On one episode of VH1's That Metal Show, host Eddie Trunk made one of his many complaints that Deep Purple hadn't yet been inducted into the Rock and Roll Hall of Fame. Bassist/singer Glenn Hughes, serving as musical guest for the show, chimed in, "Yea, what did I do?"
I had to smile for a minute. When I think of the Deep Purple line-up wrongfully excluded from the Hall of Fame, I think of the Mark II band of Ian Gillan (vocals), Ritchie Blackmore (guitar), Jon Lord (keyboards), Ian Paice (drums), and Roger Glover (bass). But, to be fair, any honors due to the band would have to include the original singer and bassist, Rod Evans and Nick Semper, as well as the (Mark III era) replacements for Gillan and Glover, namely David Coverdale singing lead and Hughes on bass and backing vocals.
If any evidence is needed of how worthy the Mark III era is for Hall of Fame inclusion, Live in Paris 1975 says it all. Recorded in Paris on April 17, 1975 at Palais des Sports, the concert was a milestone in Purple history. For one matter, having already turned his attention to his new Rainbow project, this was Blackmore's last gig with the band until the Deep Purple reformation in 1984.
While the concert was previously released on Purple Records in 2001, the new two-disc version is a bit historic itself. The tracks have been digitally remixed and remastered from the original multi-track recordings, and the results are simply spectacular. Five talents are perfectly placed and spread around individually in the soundscape, and the blend of these five instrumentalists and singers is vibrant, dramatic, and as powerful as Purple at its best could be.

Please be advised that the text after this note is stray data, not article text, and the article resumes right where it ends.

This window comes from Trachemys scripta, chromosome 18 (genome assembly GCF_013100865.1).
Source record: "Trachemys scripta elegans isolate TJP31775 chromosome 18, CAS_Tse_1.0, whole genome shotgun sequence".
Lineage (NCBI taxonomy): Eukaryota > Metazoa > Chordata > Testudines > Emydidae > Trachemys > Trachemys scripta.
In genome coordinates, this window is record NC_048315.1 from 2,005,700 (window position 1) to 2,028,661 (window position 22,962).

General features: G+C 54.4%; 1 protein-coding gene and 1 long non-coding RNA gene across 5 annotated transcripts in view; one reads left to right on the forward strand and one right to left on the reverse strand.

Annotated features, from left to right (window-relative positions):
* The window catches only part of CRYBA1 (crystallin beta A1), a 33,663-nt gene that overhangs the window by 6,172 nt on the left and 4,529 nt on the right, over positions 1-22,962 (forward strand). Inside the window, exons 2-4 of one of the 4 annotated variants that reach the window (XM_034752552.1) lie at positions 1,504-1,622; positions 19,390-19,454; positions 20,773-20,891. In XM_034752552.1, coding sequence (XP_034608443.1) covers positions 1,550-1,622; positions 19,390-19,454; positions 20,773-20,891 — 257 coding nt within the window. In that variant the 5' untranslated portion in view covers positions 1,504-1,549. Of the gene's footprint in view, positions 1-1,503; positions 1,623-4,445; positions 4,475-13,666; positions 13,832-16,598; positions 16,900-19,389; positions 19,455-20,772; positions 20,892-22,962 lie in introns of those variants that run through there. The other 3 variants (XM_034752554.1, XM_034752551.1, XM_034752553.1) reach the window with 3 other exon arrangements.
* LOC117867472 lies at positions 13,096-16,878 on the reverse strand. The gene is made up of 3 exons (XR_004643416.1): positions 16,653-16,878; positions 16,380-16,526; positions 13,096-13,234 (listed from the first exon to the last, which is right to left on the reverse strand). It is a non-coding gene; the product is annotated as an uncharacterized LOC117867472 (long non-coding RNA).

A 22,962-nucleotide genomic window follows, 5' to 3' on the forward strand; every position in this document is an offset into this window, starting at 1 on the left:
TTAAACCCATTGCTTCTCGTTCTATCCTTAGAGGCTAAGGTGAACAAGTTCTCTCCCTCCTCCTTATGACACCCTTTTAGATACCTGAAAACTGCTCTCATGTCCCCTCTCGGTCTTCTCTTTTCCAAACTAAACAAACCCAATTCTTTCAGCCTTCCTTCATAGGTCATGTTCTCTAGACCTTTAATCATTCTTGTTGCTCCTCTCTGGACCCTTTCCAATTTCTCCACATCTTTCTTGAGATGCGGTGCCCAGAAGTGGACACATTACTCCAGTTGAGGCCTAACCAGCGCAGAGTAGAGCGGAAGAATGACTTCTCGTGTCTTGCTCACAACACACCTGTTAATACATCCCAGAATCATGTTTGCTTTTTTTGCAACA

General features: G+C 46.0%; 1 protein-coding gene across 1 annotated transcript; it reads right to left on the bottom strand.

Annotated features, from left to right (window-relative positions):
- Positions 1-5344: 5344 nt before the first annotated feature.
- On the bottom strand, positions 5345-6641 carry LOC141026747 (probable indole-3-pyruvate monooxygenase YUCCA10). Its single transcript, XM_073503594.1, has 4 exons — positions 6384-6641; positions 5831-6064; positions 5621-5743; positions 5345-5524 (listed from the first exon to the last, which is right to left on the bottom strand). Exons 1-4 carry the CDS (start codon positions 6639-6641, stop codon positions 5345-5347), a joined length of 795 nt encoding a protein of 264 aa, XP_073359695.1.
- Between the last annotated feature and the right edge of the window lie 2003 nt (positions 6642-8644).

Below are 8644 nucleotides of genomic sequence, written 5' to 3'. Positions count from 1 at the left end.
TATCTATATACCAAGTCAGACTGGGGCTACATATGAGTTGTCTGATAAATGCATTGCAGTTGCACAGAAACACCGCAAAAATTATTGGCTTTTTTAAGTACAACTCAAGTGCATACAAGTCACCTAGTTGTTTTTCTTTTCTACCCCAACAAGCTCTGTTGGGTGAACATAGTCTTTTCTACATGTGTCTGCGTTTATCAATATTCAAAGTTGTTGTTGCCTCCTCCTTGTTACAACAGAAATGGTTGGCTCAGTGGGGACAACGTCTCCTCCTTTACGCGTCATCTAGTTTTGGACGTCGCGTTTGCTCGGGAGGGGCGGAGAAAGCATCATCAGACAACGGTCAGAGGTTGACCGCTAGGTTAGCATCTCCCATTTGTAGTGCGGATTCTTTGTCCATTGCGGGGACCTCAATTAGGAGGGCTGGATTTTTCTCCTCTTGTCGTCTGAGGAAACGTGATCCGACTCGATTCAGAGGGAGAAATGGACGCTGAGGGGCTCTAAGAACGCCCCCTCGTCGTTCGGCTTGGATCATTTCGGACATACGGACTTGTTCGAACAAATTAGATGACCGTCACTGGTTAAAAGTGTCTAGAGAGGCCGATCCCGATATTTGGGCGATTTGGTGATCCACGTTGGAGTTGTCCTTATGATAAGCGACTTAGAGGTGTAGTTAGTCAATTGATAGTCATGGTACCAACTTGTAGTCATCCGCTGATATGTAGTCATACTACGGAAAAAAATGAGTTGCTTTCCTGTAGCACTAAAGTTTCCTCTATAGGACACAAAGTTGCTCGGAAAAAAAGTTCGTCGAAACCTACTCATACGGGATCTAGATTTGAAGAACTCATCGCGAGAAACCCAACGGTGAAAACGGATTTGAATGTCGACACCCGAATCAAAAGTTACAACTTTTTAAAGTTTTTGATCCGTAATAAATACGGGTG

Not surprisingly, the bulk of the material draws from Mk III's albums Burn and Stormbringer, including the title tracks for each. Reportedly, the show featured the last performances of "The Gypsy," "Lady Double Dealer," "Mistreated" and "You Fool No One." Versions of songs from Machinehead, the ubiquitous "Smoke on the Water," "Space Truckin'" and "Highway Star" show up as jams, with Lord in particular stretching them out with quotes from other Purple classics like "Lazy." In fact, Lord's keyboard playing is rather different from his previous work as he pumps out many riffs on a very untypical synthesizer. This is most evident on disc two, which includes both "Truckin'" and "Star" as well as another jam, an extended workout on Don Nix's "Going Down."